Broke pockets enterprise
As the Covid-19 pandemic continues to ravage lives and batter the economy without mercy, the Kenya’s music industry still finds itself in the thick of things. Empty wallets have become a synonymous lyric to this endless song. And as Manuel Ntoyai writes, all who depend on the multi-billion-potential sector will have to make without a decent pay, at least for a little longer.
Recently, veteran gospel singer-cum-preacher Reuben Kigame once again stirred the controversial issue on artistes dying as paupers, despite living a “great life” of entertaining masses.
He went ahead to ban the government and officials of the Collective Management Organisations (CMOs) from attending his funeral.
“I wish to go public about something and I want it marked well: if you one day hear musician Reuben Kigame is dead, do not allow any government representative or those from the so cold copyright societies to speak at my funeral service.
What I have been through under them is enough (sic),” he wrote on his social media pages.
The Enda Nasi hitsinger, who has been recording music since 1987 with an impressive 29 albums under his belt, revealed that he only gets about Sh18,000 as royalties per month.
“Let’s begin today by asking why the Kenya Copyright Board (Kecobo) keeps licensing MCSK (Music Copyright Society of Kenya) with full knowledge that the institution is not accountable.
Where are the forensic audits? Why is it when musicians elect their representatives to MCSK they are removed? What about ghost membership?” he further inquired.
Two years ago, celebrated musicians and producers Japheth Kassanga and John Katana—him of the legendary Kenyan music ensemble Them Mushrooms—were elected into MCSKs chairmanship, with members optimistic that they would straighten affairs at the impious CMO, but was removed from the board by “cartels” less than 15 months into their term.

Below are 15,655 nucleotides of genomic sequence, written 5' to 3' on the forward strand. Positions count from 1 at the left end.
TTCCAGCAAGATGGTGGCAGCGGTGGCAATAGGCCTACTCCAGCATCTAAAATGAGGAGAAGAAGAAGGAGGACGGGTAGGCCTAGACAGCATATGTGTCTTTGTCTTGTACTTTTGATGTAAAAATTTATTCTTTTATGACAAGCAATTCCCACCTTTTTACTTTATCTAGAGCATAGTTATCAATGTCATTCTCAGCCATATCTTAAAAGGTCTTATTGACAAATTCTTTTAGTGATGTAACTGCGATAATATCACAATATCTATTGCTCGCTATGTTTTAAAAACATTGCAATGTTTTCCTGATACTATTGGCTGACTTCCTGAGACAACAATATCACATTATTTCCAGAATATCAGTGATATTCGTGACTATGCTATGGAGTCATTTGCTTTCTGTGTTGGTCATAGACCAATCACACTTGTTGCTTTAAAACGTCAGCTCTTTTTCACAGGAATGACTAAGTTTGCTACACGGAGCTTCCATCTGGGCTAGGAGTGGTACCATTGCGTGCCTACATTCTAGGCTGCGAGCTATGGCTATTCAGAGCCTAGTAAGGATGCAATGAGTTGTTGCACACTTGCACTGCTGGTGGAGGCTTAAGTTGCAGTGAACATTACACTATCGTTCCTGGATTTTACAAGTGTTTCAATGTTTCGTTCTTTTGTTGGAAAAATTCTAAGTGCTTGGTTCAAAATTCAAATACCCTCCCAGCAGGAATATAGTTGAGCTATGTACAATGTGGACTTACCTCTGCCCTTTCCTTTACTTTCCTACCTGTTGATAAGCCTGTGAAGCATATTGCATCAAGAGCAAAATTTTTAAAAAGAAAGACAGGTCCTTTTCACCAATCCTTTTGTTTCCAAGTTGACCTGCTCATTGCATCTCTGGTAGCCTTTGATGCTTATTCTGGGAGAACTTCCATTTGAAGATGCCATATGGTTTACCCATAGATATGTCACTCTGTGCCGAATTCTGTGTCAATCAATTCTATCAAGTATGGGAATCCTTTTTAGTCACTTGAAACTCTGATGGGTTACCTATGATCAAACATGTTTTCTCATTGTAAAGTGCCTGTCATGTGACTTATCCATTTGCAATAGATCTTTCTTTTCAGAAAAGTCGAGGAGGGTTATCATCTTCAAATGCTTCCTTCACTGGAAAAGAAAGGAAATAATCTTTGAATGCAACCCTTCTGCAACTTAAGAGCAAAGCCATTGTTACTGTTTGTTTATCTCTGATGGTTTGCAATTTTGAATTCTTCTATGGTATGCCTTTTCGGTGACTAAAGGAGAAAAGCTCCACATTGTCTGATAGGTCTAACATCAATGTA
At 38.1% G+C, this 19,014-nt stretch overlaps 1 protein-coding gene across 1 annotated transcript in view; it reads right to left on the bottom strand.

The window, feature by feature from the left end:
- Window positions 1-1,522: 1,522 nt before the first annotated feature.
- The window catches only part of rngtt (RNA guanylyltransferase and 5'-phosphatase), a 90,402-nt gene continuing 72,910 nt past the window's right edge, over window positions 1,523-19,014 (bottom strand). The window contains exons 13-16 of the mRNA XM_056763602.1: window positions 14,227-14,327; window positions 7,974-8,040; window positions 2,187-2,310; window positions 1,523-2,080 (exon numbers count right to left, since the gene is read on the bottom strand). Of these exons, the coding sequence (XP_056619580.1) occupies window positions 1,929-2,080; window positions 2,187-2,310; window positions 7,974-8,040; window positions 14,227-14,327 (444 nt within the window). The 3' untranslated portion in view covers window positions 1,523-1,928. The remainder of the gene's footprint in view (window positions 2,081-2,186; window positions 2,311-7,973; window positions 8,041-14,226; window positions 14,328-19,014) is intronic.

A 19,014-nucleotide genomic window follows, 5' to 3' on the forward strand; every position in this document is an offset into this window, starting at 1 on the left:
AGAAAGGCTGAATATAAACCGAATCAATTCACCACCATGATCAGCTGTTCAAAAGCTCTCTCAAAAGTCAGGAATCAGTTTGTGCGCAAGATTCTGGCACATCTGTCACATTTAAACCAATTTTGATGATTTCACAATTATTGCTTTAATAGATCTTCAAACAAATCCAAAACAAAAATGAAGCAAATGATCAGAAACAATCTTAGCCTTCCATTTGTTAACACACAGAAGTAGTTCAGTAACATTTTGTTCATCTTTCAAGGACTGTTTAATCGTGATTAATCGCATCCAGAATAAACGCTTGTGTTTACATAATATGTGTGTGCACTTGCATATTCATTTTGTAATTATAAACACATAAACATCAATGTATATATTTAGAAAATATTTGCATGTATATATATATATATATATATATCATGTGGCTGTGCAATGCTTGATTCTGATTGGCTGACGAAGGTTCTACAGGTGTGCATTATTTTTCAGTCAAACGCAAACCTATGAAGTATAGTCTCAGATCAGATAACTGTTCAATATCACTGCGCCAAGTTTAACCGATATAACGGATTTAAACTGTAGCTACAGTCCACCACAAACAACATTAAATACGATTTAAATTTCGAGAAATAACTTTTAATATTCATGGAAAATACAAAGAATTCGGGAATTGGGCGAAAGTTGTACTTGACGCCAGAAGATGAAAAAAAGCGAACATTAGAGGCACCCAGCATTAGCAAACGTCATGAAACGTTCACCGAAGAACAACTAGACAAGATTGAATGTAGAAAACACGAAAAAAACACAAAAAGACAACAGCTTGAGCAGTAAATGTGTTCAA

“I know we have had problems at MCSK and still are, which began even before we were elected and removed as the chair.
But I challenge musicians to get to know how these things work instead of blanket condemnation, especially on the operational side of it.
Then people should note that not all musicians are members of the CMO. We have over 14,000 members of MCSK and some of those members registered with phone numbers and emails that they no longer use, when the money is sent via mobile money, it usually bounces or goes to a different person.
They should have notified MCSK when they changed their contact details, as we have over 2,000 members who haven’t received their dues because of this,” says Katana.
He adds that members should get acquainted with, for example, how the scientific method of distribution works, which stems from commercial use from broadcasting stations, and general distribution which comes from the likes of vehicles, bars and other music users.
“When you release new music, you’re supposed to update your portfolio at MCSK’s system, which in turn monitor airplay from broadcast stations.
One only earns from what is exploited commercially, and for every airplay (on broadcast stations) a song generates Sh25, the first deduction is by the Kenya Revenue Authority (KRA), which is five per cent.
From the remainder, the CMOs take 30 per cent for administration and the rest goes to the rights holder who is a member,” intimates Katana.
For general distribution, 40 per cent is set aside and distributed equally to members and this has always ruffled feathers the wrong way, especially when MCSK disbursed a total of Sh2,500 to each member.
Katana, who is the MCSK’s Coast region representative, says out of the 260 broadcasting stations, only 40 paid their royalties in 2019, and 62 in 2020.
Latest reduction of tariffs in 2019 in efforts to harmonise the payments also affected the amount of royalties collected, with commercial music users being given a flat rate.
This was after users including the Pubs and Restaurants Association of Kenya (Perak) and Kenya Association of Hotelkeepers and Caterers (KAHC), asked ICT cabinet secretary Joe Mucheru to intervene through Kecobo, after dissenting to pay to the CMOs.
While there have been rightful calls for the restructuring of how copyright holders get their royalties, the regulator has introduced the National Rights Registry (NRR), which acts as the central repository to collect details pertaining to ownership of various copyright works.